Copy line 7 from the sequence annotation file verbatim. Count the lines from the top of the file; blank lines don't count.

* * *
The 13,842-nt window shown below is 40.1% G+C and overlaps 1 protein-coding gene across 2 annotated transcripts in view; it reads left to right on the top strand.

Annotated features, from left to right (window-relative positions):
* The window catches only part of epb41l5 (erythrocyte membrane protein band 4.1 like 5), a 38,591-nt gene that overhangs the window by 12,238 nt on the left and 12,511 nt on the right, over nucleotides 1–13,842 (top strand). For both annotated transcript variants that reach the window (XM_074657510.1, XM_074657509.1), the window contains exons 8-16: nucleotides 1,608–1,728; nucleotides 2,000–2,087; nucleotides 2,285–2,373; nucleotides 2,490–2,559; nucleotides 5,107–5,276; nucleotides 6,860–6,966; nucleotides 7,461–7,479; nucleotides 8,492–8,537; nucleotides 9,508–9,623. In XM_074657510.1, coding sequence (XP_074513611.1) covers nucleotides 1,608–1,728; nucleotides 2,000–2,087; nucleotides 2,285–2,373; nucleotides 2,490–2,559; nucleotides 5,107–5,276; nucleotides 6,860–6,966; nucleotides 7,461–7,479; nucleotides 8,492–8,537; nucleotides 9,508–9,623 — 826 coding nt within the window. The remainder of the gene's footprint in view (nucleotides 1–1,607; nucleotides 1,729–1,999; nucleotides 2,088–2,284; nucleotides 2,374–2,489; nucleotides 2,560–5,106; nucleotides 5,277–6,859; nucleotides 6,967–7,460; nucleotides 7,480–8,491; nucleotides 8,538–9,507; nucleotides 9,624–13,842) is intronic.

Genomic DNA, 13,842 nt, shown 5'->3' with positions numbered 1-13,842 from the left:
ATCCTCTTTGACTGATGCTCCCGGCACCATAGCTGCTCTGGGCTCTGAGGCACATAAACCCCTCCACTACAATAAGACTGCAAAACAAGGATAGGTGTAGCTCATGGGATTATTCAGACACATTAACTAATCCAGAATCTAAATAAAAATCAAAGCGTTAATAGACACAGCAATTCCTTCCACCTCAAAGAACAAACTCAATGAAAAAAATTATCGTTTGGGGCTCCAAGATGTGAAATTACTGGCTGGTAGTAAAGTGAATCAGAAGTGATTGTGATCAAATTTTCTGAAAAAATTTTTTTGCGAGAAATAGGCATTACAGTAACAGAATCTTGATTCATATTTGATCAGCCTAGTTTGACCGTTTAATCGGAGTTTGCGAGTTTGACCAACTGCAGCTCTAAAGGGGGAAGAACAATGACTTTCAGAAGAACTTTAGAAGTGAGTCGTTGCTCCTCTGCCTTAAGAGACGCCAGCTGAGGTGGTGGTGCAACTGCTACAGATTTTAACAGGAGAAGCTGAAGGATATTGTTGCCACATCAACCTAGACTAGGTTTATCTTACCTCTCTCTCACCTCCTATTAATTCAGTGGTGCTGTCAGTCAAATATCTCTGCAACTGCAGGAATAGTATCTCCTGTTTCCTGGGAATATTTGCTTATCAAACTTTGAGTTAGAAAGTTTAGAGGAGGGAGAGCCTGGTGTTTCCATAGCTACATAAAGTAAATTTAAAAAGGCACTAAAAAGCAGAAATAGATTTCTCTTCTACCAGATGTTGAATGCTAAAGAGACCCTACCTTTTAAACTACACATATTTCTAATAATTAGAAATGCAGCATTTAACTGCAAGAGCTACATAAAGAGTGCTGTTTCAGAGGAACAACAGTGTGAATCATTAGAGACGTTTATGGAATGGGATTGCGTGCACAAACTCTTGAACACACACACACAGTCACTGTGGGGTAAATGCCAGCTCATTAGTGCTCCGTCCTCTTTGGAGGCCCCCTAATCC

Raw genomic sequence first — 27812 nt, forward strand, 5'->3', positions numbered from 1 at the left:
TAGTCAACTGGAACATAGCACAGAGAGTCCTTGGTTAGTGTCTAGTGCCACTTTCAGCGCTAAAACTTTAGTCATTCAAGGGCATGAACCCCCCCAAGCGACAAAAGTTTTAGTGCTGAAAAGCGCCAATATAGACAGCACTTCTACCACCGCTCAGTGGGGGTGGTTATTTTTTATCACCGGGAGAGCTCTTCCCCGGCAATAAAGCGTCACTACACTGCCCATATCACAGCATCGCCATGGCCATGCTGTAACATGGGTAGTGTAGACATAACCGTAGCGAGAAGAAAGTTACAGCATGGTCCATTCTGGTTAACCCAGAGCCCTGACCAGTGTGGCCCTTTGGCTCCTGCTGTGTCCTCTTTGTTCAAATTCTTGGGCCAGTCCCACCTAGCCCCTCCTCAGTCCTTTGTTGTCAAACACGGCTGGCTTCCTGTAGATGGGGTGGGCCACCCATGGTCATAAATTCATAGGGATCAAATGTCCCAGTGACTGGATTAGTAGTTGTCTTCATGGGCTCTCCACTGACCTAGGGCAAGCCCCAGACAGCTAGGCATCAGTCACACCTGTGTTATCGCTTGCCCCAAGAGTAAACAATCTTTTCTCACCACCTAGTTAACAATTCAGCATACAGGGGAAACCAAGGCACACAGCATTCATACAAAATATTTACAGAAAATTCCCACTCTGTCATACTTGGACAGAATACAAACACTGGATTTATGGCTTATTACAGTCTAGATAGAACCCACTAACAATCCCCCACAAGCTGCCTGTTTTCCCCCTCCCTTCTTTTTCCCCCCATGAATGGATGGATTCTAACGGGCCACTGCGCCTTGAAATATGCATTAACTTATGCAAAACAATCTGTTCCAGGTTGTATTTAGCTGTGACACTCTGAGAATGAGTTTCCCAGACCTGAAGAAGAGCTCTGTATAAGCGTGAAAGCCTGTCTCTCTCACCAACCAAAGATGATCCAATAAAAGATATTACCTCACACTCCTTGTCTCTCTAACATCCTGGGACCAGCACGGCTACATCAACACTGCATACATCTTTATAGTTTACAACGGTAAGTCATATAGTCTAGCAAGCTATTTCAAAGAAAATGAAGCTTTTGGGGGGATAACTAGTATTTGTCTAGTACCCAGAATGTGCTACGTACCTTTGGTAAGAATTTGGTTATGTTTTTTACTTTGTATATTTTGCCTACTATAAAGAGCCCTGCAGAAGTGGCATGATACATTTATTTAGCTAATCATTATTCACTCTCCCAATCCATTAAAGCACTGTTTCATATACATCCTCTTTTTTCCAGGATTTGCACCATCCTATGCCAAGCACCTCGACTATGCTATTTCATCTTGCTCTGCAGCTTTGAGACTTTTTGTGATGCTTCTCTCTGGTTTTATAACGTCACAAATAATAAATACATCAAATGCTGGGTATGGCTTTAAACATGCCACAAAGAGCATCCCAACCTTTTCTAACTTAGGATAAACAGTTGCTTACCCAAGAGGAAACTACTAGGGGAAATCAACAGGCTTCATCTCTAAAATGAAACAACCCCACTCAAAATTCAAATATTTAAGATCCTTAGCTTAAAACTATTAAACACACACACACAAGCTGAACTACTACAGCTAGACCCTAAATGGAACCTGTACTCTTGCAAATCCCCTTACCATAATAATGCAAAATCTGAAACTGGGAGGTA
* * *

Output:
TAGTCAACTGGAACATAGCACAGAGAGTCCTTGGTTAGTGTCTAGTGCCACTTTCAGCGCTAAAACTTTAGTCATTCAAGGGCATGAACCCCCCCAAGCGACAAAAGTTTTAGTGCTGAAAAGCGCCAATATAGACAGCACTTCTACCACCGCTCAGTGGGGGTGGTTATTTTTTATCACCGGGAGAGCTCTTCCCCGGCAATAAAGCGTCACTACACTGCCCATATCACAGCATCGCCATGGCCATGCTGTAACATGGGTAGTGTAGACATAACCGTAGCGAGAAGAAAGTTACAGCATGGTCCATTCTGGTTAACCCAGAGCCCTGACCAGTGTGGCCCTTTGGCTCCTGCTGTGTCCTCTTTGTTCAAATTCTTGGGCCAGTCCCACCTAGCCCCTCCTCAGTCCTTTGTTGTCAAACACGGCTGGCTTCCTGTAGATGGGGTGGGCCACCCATGGTCATAAATTCATAGGGATCAAATGTCCCAGTGACTGGATTAGTAGTTGTCTTCATGGGCTCTCCACTGACCTAGGGCAAGCCCCAGACAGCTAGGCATCAGTCACACCTGTGTTATCGCTTGCCCCAAGAGTAAACAATCTTTTCTCACCACCTAGTTAACAATTCAGCATACAGGGGAAACCAAGGCACACAGCATTCATACAAAATATTTACAGAAAATTCCCACTCTGTCATACTTGGACAGAATACAAACACTGGATTTATGGCTTATTACAGTCTAGATAGAACCCACTAACAATCCCCCACAAGCTGCCTGTTTTCCCCCTCCCTTCTTTTTCCCCCCATGAATGGATGGATTCTAACGGGCCACTGCGCCTTGAAATATGCATTAACTTATGCAAAACAATCTGTTCCAGGTTGTATTTAGCTGTGACACTCTGAGAATGAGTTTCCCAGACCTGAAGAAGAGCTCTGTATAAGCGTGAAAGCCTGTCTCTCTCACCAACCAAAGATGATCCAATAAAAGATATTACCTCACACTCCTTGTCTCTCTAACATCCTGGGACCAGCACGGCTACATCAACACTGCATACATCTTTATAGTTTACAACGGTAAGTCATATAGTCTAGCAAGCTATTTCAAAGAAAATGAAGCTTTTGGGGGGATAACTAGTATTTGTCTAGTACCCAGAATGTGCTACGTACCTTTGGTAAGAATTTGGTTATGTTTTTTACTTTGTATATTTTGCCTACTATAAAGAGCCCTGCAGAAGTGGCATGATACATTTATTTAGCTAATCATTATTCACTCTCCCAATCCATTAAAGCACTGTTTCATATACATCCTCTTTTTTCCAGGATTTGCACCATCCTATGCCAAGCACCTCGACTATGCTATTTCATCTTGCTCTGCAGCTTTGAGACTTTTTGTGATGCTTCTCTCTGGTTTTATAACGTCACAAATAATAAATACATCAAATGCTGGGTATGGCTTTAAACATGCCACAAAGAGCATCCCAACCTTTTCTAACTTAGGATAAACAGTTGCTTACCCAAGAGGAAACTACTAGGGGAAATCAACAGGCTTCATCTCTAAAATGAAACAACCCCACTCAAAATTCAAATATTTAAGATCCTTAGCTTAAAACTATTAAACACACACACACAAGCTGAACTACTACAGCTAGACCCTAAATGGAACCTGTACTCTTGCAAATCCCCTTACCATAATAATGCAAAATCTGAAACTGGGAGGTA